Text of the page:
Pay for medicines as per your income: S Sridhar

PT Jyothi Datta | Updated on March 21, 2021

Equitable access to healthcare and affordability remain a concern   -  NAGARA GOPAL

The new chief of pharma producers’ body OPPI on ‘atmanirbhar‘ medicare, glocal strengths and ‘bridging trials’

A little over a month ago, S Sridhar took over as the new president of the Organisation of Pharmaceutical Producers of India.

His election comes at a time when the world continues to grapple with the Covid-19 pandemic, and pharmaceutical companies are at the heart of efforts to tackle the coronavirus and its variants that are putting tremendous pressure on healthcare systems.

S Sridhar, president, OPPI


Drug companies do not usually top popularity charts. But during the pandemic, drugmakers have pulled together to keep medicines in supply, and repurpose and develop therapies and vaccines. And, in the process, they have built a bit of trust back into the relationship with society.

But concerns remain on equitable access and affordable pricing, for instance. And international discussions are on, involving intellectual property (IP) protection and its impact on access to the medical products developed to treat Covid-19.

OPPI is a platform largely of multinational drugmakers, and Sridhar is Managing Director of American drug major Pfizer (India).

In his first interview as OPPI chief, Sridhar explains why “differential pricing” makes sense not just for India, but in India as well. Why atmanirbhar (self-reliant) is a great strategy, but not without an eye on the global opportunity that lies before the country. And why “bridging trials” on new products like vaccines may not quite be necessary in a pandemic.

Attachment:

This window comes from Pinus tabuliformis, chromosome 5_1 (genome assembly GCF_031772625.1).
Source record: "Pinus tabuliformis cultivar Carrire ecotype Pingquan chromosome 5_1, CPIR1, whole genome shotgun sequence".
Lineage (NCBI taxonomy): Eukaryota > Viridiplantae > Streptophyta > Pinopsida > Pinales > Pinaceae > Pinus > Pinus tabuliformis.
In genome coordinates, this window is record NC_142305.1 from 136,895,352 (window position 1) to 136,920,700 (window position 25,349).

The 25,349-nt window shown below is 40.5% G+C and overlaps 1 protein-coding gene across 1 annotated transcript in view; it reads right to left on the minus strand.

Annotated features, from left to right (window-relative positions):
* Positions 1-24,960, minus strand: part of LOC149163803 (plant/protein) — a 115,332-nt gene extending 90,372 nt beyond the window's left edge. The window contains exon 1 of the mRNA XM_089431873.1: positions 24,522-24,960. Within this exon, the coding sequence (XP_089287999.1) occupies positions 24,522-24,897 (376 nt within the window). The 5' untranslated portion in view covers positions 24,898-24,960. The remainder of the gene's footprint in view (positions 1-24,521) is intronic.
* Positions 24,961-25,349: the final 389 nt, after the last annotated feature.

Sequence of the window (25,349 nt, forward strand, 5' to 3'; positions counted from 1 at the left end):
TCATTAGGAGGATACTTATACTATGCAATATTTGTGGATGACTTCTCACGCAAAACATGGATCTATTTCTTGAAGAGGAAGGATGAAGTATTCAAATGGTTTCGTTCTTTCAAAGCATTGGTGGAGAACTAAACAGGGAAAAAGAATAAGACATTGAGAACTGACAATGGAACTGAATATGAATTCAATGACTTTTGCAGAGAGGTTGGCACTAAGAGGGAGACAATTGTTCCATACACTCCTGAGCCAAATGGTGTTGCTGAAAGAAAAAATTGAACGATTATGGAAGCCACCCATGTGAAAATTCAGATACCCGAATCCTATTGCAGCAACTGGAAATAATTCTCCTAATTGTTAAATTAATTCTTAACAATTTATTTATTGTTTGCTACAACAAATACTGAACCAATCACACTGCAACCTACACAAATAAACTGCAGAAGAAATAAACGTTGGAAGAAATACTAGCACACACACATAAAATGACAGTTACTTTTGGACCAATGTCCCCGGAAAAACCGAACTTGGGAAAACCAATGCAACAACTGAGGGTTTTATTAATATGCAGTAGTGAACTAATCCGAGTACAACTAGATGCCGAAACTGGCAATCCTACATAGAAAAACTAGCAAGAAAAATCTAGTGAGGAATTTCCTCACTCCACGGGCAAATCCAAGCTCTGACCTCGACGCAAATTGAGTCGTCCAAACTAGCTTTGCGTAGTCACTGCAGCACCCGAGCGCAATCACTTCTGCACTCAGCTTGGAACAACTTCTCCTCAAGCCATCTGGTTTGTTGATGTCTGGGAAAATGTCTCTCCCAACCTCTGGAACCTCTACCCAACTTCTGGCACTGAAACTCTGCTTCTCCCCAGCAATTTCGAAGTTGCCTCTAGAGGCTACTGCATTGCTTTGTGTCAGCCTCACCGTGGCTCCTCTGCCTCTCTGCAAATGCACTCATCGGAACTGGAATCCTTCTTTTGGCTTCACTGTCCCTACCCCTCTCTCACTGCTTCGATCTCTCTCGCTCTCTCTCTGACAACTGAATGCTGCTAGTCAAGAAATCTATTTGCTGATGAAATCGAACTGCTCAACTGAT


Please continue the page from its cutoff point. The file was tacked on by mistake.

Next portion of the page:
Tiered pricing

Multinational companies (MNC) have an India pricing or differential pricing for countries where the original cost of a medicine is unaffordable. Sridhar brings the strategy closer home.

“Differential pricing or tiered pricing to address the needs of different segments of population is the right way to do it... Ayushman Bharat (AB) brings healthcare to the bottom 40 per cent, who can’t afford (it otherwise). So that brings in differential pricing and differential approach to reach out to them,” he points out.

The middle-class segment is big, comprising the upper and lower middle-class and the mid segment, and that too requires a differentiated access strategy, he says. In healthcare, “we should be prepared to pay different prices based on our income levels...”

The Government’s flagship insurance scheme, AB outlines a price at which a certain treatment is reimbursed.

“The Government understands that for a certain set of people, you need to offer a price point that is affordable”, but that should not be the reference price at which the service is offered to someone at the top-tier, as income levels are different. He points to the different slabs in income-tax or the subsidy waiver on cooking gas for affluent people, to hammer home the point.

Such strategies will give MNCs confidence to bring in more innovative therapies, at different prices for different segments, he says, “without a fear of getting referenced”.

India’s requirement of “bridging trials” is another concern for MNCs looking to bring in freshly minted vaccines.

It’s an emergency

All approvals are an emergency authorisation, says Sridhar, for governments to buy for pandemic supply.

“During a pandemic, there should be no need for a bridging study because a lot of countries are accepting the (original) study... It is not for a business-as-usual launch or commercial launch,” he says.

An “emergency authorisation” involves limited sale, only to the government that has access to all the global data of diverse trials at multiple sites and on different ethnicities, he explains. “Government should be favourable to accept our study, which is robust. Ask questions... but do not insist on ‘bridging study’ for an emergency authorisation,” he says.

Going ‘glocal’

The pandemic has shown the importance of self-reliance, as India was not dependent on any other country for its vaccines, he points out.

However, India’s localisation efforts should be open to the benefits of global expertise too, he adds.

Besides, self-reliance should also be at scale to be able to provide critical, cost-competitive supplies to the world, he says, adding that India can be the bedrock of manufacturing.

But this will also require standardisation of regulations with international norms, respecting IP rights and some hard-sell, he adds.

Published on March 21, 2021

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